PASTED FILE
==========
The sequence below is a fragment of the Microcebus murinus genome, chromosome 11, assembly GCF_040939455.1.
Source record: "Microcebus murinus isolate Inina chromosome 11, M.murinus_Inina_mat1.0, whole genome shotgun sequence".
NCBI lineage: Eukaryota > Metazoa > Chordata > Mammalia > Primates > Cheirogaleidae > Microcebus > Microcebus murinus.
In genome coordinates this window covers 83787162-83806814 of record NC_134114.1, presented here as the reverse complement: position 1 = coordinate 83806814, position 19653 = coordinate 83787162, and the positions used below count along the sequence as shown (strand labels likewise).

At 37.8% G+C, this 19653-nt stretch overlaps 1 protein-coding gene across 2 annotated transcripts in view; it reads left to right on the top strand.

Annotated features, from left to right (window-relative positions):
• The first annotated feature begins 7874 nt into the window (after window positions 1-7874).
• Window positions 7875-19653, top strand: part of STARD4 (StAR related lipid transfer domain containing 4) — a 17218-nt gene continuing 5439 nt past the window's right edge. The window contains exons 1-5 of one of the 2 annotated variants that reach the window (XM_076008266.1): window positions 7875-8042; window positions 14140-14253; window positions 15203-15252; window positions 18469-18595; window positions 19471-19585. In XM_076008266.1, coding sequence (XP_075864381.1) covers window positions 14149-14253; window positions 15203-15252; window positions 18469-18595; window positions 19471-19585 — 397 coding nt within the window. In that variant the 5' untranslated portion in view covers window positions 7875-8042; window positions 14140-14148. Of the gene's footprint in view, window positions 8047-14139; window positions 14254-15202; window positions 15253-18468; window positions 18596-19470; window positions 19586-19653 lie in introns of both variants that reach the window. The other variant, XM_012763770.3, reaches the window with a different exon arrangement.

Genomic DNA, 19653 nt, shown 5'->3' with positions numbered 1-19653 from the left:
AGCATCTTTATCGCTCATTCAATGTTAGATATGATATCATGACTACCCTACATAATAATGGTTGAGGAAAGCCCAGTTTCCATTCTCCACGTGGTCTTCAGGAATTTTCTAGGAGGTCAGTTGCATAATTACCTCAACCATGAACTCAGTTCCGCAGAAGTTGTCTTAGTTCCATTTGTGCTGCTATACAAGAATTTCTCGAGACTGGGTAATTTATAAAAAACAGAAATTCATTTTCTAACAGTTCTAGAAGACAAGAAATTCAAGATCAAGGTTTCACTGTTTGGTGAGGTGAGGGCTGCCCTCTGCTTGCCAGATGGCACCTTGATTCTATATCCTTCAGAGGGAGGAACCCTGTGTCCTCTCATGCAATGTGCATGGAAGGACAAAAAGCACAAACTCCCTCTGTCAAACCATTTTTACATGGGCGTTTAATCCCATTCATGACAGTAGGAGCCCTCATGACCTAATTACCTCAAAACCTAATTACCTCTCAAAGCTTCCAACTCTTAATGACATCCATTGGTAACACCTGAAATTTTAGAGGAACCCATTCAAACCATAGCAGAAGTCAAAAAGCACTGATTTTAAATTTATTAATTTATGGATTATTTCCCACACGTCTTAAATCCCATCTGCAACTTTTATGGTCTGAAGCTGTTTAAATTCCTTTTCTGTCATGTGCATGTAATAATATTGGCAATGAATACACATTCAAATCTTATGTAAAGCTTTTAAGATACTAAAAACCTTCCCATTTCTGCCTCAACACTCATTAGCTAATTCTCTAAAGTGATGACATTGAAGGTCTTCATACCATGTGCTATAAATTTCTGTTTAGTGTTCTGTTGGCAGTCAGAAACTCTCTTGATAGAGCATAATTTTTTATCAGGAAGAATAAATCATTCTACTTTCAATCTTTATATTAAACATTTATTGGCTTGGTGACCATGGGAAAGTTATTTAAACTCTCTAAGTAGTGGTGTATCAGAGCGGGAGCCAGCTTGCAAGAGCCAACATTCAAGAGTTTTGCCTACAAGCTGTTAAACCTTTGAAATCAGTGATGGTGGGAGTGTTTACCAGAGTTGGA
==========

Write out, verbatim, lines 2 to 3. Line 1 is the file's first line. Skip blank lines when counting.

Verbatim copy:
Source record: "Microcebus murinus isolate Inina chromosome 11, M.murinus_Inina_mat1.0, whole genome shotgun sequence".
NCBI lineage: Eukaryota > Metazoa > Chordata > Mammalia > Primates > Cheirogaleidae > Microcebus > Microcebus murinus.